Atchafalaya Actualized: an awareness of the fragility that exists for our ecosystem, nature and culture, while celebrating and cherishing her beauty
Since childhood I’ve been fascinated with the unique American culture that lives in southern Louisiana on water beyond land’s end. After witnessing the 2005 Hurricane Katrina and the damage to our coastal wetlands, I began my journey to explore and document these swamps, a part of America’s Wetlands. For about 14 years now, I’ve photographed thousands of these locations.
My first tour was shortly after Katrina to the Barataria swamps between Lafitte and Grand Isle, Louisiana, just south of New Orleans. The locals call these former communities “the Ustabes,” because these fishing villages “used to be” there, but aren’t anymore.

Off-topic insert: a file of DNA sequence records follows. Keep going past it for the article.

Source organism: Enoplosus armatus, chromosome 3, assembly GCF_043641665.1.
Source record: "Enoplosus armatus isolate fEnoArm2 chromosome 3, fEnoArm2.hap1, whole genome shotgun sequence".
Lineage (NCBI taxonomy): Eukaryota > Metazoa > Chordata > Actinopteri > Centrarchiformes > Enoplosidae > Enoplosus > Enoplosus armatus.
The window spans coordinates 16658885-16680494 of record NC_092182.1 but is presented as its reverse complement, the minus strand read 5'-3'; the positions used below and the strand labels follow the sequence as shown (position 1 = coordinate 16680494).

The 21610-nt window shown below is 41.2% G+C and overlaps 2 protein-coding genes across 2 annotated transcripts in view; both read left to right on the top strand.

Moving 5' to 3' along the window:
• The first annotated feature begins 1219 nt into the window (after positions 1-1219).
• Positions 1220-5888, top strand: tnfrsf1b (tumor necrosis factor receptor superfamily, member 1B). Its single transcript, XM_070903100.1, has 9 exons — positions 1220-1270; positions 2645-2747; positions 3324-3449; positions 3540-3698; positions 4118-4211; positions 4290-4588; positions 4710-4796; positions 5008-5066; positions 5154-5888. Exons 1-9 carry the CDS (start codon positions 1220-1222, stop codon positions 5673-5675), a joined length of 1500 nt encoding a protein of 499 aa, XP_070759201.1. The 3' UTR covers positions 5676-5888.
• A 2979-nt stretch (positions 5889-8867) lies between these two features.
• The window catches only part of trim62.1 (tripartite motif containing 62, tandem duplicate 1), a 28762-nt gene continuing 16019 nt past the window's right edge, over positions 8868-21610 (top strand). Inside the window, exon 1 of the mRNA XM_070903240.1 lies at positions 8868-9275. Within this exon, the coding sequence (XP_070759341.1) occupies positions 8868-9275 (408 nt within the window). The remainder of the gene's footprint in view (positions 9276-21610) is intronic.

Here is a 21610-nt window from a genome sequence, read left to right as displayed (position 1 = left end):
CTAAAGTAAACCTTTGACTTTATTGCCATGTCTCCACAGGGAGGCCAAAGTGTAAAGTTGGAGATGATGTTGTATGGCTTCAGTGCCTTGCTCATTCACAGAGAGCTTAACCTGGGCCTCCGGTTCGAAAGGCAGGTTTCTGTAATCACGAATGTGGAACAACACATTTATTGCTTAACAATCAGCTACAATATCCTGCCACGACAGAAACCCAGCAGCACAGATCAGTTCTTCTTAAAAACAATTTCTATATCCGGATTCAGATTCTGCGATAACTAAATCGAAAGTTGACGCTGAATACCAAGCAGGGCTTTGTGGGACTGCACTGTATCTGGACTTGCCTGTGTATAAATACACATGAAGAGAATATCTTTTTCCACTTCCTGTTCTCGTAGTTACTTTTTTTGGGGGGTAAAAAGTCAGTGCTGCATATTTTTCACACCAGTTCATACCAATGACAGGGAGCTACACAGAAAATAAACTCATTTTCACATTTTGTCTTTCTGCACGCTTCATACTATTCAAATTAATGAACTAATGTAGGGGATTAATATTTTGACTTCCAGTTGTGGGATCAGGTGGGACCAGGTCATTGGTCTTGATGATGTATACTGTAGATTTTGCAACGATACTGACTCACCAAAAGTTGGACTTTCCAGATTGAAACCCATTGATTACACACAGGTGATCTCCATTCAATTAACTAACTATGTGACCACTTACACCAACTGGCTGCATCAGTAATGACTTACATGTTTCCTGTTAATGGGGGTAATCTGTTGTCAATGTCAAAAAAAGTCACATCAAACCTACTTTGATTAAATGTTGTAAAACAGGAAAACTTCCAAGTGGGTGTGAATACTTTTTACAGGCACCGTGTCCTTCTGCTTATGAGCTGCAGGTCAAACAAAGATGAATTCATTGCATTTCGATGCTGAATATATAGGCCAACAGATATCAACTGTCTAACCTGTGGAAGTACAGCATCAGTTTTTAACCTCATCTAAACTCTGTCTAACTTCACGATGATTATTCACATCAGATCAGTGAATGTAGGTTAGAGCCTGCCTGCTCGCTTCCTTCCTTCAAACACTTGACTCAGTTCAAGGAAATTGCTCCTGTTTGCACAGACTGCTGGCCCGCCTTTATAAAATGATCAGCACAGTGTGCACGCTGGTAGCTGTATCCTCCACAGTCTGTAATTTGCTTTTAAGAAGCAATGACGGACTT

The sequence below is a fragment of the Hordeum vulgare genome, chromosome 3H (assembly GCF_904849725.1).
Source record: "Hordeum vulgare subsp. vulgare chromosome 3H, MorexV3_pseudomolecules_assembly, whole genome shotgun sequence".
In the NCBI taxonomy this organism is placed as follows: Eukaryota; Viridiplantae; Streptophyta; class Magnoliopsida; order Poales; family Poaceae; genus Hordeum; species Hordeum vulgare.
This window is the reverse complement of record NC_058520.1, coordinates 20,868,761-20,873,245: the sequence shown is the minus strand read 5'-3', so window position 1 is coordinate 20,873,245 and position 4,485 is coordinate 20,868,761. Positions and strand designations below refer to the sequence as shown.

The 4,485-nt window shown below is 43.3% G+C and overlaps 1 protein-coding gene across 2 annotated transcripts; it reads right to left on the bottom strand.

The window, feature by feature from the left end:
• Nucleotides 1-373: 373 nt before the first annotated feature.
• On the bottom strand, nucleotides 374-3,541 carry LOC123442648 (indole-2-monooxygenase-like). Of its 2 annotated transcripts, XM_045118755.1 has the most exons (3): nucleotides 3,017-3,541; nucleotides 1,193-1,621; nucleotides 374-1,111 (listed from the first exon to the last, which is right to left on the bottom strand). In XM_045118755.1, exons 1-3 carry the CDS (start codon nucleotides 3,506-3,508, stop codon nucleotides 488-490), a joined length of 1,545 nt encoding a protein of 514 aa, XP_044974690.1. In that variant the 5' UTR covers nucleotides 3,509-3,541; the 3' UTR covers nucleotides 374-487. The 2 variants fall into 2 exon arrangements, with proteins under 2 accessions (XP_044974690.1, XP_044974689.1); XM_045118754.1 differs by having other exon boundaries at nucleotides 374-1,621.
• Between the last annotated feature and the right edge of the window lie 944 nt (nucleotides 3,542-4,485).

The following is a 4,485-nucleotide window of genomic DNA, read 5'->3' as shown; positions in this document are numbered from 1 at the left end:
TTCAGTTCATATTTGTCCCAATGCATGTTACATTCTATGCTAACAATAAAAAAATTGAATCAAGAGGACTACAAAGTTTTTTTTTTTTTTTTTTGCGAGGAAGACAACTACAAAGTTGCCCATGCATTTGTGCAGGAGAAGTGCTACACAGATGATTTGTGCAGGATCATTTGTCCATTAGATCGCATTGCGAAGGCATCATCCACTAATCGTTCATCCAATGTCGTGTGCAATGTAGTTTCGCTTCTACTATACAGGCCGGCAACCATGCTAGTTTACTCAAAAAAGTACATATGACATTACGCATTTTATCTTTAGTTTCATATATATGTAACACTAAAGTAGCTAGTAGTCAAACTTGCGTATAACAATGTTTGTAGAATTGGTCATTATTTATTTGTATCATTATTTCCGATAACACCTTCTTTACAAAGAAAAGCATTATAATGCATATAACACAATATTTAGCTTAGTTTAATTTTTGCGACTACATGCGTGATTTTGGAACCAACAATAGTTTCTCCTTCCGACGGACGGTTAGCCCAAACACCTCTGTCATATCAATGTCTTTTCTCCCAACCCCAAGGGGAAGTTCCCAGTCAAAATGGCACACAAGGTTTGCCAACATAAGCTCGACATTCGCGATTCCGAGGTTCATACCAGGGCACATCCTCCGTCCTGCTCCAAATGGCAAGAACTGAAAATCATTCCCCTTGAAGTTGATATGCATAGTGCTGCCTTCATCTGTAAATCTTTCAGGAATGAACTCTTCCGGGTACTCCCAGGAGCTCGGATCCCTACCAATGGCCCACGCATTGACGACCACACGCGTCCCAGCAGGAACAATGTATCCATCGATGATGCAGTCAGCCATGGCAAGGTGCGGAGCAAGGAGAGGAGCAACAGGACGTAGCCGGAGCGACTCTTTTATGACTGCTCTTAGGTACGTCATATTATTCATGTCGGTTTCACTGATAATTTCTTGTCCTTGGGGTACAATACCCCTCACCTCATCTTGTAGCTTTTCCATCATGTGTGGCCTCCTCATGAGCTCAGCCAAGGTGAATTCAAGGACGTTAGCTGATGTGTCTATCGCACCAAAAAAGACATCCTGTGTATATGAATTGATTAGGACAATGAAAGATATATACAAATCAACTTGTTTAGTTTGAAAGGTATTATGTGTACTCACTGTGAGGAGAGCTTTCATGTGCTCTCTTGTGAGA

Since then I’ve been from the Pearl River border of Southeast Louisiana to the subject matter of this show: the Heart of the Atchafalaya. I’ve seen and photo-documented these sites. I’ve met the people and have heard their stories. These photorealistic oil on canvas landscapes are my way of sharing all of this with you. My attempt to visually preserve this vanishing way of life is done in what I call a “poem meets police report” fashion. The paintings are aesthetically attractive, yet their back-stories arrest your attention.
This year, 2019, we’ve had extraordinarily high waters on rivers and swamps, a flood threat of opening the Morganza Spillway, and the ongoing struggle to prevent the mighty Mississippi River from changing course to flow through the Atchafalaya. All of this and the recent panic caused by Hurricane Barry put an exclamation point on the end of my story about our imperiled national treasure, our wetlands.
I bring to you Atchafalaya Actualized: an awareness of the fragility that exists for our ecosystem, nature and culture, while celebrating and cherishing her beauty.